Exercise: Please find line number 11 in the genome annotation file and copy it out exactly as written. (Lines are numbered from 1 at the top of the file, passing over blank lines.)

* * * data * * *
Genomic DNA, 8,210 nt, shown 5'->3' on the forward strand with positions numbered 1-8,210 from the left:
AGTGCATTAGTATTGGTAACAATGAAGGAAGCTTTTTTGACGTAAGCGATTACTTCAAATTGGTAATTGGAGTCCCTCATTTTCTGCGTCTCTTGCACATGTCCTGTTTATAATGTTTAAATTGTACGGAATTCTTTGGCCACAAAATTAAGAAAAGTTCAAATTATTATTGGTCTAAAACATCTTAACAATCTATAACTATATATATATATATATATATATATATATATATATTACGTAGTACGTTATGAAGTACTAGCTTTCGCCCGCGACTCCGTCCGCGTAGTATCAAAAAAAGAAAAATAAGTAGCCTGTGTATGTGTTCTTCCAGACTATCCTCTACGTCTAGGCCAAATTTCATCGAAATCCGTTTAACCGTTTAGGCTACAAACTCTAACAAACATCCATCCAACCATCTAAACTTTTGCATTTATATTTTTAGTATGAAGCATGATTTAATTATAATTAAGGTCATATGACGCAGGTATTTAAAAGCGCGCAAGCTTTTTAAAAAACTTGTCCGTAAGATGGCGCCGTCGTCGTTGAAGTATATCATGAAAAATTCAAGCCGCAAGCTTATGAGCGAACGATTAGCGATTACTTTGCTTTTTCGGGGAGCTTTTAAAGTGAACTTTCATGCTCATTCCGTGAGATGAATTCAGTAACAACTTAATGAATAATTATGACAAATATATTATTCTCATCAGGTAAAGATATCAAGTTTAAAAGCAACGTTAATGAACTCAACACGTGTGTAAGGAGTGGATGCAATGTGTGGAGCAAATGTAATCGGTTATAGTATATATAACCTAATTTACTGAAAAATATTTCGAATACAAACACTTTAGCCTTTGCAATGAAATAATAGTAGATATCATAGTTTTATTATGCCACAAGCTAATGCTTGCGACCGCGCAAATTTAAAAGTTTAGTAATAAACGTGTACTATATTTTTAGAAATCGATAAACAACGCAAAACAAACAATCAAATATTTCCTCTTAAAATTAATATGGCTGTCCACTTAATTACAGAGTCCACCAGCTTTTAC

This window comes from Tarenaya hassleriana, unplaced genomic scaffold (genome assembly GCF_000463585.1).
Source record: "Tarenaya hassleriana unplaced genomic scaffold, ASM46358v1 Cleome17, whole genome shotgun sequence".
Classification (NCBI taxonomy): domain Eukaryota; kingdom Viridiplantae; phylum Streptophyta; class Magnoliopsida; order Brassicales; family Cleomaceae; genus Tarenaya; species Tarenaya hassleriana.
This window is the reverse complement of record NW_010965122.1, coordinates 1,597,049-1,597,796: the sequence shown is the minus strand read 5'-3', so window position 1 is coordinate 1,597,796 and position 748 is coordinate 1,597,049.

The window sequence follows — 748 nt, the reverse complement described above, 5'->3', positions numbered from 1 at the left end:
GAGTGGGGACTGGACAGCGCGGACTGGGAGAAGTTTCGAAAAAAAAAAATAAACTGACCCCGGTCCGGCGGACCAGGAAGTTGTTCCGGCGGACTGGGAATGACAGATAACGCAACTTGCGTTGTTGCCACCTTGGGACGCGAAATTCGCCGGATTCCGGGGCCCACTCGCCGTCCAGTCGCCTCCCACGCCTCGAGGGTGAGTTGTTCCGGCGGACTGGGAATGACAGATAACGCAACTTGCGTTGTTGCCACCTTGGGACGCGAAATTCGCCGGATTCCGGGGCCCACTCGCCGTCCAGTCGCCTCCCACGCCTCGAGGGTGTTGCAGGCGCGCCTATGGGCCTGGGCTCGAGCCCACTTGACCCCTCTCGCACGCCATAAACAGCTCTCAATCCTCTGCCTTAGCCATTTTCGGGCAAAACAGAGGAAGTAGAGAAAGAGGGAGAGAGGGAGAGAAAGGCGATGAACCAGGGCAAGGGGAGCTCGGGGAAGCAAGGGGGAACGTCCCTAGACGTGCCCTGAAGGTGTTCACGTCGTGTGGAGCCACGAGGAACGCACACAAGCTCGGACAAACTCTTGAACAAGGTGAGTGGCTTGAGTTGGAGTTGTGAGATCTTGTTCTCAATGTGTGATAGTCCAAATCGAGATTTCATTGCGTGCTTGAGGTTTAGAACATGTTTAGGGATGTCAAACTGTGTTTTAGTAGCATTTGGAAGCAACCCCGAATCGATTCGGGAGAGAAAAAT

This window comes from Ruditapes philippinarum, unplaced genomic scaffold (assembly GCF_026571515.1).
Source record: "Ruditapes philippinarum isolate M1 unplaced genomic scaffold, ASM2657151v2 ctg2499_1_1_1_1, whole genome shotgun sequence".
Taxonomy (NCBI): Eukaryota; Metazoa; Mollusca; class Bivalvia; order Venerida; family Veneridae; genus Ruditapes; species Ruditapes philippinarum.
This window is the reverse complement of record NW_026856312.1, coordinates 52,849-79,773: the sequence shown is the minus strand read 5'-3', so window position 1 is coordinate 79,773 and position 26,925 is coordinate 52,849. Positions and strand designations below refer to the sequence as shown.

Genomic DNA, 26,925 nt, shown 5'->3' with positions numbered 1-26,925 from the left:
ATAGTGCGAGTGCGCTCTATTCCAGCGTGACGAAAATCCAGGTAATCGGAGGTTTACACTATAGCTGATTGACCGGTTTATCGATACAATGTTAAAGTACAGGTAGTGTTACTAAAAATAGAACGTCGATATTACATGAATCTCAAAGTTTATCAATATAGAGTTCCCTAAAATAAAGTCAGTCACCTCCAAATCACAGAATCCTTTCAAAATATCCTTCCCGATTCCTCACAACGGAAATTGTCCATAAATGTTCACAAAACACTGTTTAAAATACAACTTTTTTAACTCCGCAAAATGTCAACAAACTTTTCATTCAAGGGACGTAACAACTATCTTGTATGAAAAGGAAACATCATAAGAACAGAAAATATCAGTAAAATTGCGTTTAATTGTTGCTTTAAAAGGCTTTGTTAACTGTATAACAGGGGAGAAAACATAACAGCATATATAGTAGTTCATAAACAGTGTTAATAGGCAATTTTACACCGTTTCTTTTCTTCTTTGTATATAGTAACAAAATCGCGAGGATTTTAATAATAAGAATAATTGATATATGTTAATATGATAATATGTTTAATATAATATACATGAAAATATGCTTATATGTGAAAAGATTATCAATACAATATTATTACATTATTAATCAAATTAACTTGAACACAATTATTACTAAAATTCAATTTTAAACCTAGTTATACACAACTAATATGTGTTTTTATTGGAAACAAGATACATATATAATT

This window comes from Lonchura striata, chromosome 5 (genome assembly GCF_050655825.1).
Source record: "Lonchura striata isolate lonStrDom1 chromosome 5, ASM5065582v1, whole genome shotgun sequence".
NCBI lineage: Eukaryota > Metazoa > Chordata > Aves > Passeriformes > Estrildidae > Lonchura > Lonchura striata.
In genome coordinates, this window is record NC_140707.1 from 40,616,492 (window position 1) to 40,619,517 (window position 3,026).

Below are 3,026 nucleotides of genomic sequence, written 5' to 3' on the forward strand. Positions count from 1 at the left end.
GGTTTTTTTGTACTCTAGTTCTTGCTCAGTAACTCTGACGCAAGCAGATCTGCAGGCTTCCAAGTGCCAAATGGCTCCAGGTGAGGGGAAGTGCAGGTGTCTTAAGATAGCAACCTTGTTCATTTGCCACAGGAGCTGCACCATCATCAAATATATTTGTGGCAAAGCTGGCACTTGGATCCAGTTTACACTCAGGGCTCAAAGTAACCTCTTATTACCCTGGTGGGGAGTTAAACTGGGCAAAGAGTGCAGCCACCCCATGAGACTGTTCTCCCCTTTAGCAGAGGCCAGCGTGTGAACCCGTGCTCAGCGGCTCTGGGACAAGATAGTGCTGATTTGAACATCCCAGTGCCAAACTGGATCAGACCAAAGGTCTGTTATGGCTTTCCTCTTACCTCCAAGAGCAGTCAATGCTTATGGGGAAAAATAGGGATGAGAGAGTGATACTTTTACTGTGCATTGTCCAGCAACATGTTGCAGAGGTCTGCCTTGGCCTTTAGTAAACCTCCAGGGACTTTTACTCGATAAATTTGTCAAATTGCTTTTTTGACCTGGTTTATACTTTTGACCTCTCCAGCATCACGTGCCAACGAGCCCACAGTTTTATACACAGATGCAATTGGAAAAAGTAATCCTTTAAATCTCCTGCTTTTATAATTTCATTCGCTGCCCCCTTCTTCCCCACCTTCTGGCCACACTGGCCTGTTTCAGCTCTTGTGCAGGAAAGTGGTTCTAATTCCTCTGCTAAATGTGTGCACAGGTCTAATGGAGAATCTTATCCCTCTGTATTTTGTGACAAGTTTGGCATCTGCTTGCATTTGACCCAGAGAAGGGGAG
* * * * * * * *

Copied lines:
Taxonomy (NCBI): Eukaryota; Metazoa; Mollusca; class Bivalvia; order Venerida; family Veneridae; genus Ruditapes; species Ruditapes philippinarum.